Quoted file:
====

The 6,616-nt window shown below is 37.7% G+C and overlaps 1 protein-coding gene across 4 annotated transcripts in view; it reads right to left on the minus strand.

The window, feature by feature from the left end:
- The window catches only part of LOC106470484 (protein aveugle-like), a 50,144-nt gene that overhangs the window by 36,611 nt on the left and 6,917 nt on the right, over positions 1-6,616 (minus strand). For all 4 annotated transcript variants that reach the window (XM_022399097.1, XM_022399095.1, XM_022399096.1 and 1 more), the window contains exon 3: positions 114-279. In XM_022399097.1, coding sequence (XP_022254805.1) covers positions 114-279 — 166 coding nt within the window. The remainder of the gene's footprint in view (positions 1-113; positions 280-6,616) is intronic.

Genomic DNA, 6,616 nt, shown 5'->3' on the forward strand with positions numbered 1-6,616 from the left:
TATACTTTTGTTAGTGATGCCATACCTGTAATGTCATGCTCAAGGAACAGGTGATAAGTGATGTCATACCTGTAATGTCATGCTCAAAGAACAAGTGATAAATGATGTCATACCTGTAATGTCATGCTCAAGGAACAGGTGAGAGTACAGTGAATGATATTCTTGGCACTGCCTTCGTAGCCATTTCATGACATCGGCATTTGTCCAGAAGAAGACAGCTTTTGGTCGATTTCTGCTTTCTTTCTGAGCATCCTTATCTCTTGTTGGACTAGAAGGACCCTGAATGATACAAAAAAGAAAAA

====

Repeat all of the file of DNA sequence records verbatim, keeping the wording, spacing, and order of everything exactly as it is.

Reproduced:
The 6,616-nt window shown below is 37.7% G+C and overlaps 1 protein-coding gene across 4 annotated transcripts in view; it reads right to left on the minus strand.

The window, feature by feature from the left end:
- The window catches only part of LOC106470484 (protein aveugle-like), a 50,144-nt gene that overhangs the window by 36,611 nt on the left and 6,917 nt on the right, over positions 1-6,616 (minus strand). For all 4 annotated transcript variants that reach the window (XM_022399097.1, XM_022399095.1, XM_022399096.1 and 1 more), the window contains exon 3: positions 114-279. In XM_022399097.1, coding sequence (XP_022254805.1) covers positions 114-279 — 166 coding nt within the window. The remainder of the gene's footprint in view (positions 1-113; positions 280-6,616) is intronic.

Genomic DNA, 6,616 nt, shown 5'->3' on the forward strand with positions numbered 1-6,616 from the left:
TATACTTTTGTTAGTGATGCCATACCTGTAATGTCATGCTCAAGGAACAGGTGATAAGTGATGTCATACCTGTAATGTCATGCTCAAAGAACAAGTGATAAATGATGTCATACCTGTAATGTCATGCTCAAGGAACAGGTGAGAGTACAGTGAATGATATTCTTGGCACTGCCTTCGTAGCCATTTCATGACATCGGCATTTGTCCAGAAGAAGACAGCTTTTGGTCGATTTCTGCTTTCTTTCTGAGCATCCTTATCTCTTGTTGGACTAGAAGGACCCTGAATGATACAAAAAAGAAAAA